Review by Nathan Harrison
One of the joys of being a Star Wars fan is that if an enjoyable character is created to appear only once on screen, chances are that those who want to see more of them will not be disappointed by what the expanded universe has to offer. This can lead to some of the biggest surprises across all of the franchise – the cliffhanger at the end of issue 1 of this limited series was a prime example, with Qi’ra (played by Emilia Clarke in Solo: A Star Wars Story) revealed to be the mastermind behind the theft of Han Solo and the new leader of Crimson Dawn having been their slave just a few years prior. And now she’s ready to sell the helpless, carbonite-encased rebel to the highest bidder at ‘The Scoundrel’s Ball’!
In the first few pages, Charles Soule shows that he is a master at packing in as much important information into just a minute or so’s reading time, without drifting into clunky exposition. He is aided beautifully by Luke Ross’ art and layout – wide, cinematic panels are packed with creatures from across the galaxy as Soule introduces us to all the criminals looking to snap up access to the galaxy’s most notorious smuggler.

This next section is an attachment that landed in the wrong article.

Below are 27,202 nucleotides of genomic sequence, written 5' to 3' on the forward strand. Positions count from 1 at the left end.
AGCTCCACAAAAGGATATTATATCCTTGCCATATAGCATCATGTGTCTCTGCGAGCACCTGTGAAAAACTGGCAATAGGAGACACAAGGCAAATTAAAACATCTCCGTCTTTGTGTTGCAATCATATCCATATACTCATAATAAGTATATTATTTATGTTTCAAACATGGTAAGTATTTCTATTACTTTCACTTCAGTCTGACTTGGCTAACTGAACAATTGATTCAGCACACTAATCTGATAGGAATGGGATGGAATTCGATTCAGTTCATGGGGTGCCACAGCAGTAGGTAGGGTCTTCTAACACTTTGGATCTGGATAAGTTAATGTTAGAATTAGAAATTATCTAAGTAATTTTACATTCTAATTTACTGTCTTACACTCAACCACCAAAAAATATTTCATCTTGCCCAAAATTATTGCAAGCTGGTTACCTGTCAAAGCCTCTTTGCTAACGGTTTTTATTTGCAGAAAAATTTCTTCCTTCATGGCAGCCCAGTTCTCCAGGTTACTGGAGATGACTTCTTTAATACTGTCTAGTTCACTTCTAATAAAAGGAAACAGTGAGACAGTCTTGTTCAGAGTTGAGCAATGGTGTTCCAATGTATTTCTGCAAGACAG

While the stakes are high for some of everybody’s favourite Star Wars characters, the issue is still packed chock-full of humour – even the bounty hunter fight of the century between Boba Fett and Bossk is shot through with uniquely grim slapstick, enhanced by Neeraj Menon’s bright pastel colours, which continue to bring something really quite special to this book. Such an encounter could have easily taken up a whole issue, but the few pages here are beautifully done before Soule returns to the meat of the story.
As if Luke Ross didn’t have enough of a challenge on his hands with the early panels at the ball, Soule then starts to bring a lot of the threads and main characters of this epic event together, with Ross given the responsibility of bringing to life a gamut of iconic faces new and old. Unsurprisingly, it’s an occasion he rises to meet fantastically – each figure is drawn with painstaking accuracy but with a hint of cartoonish charm that compliments the fun approach Soule has taken with this book so far.
The War of the Bounty Hunters event well and truly gets underway this issue, with almost all the major players assuming their positions by the final page – whatever happens next, it looks as though some of the most fun (and potentially quite bonkers) Star Wars comics since their relaunch with Marvel all the way back in 2015 are on their way.
Review by Nathan Harrison 18/7/21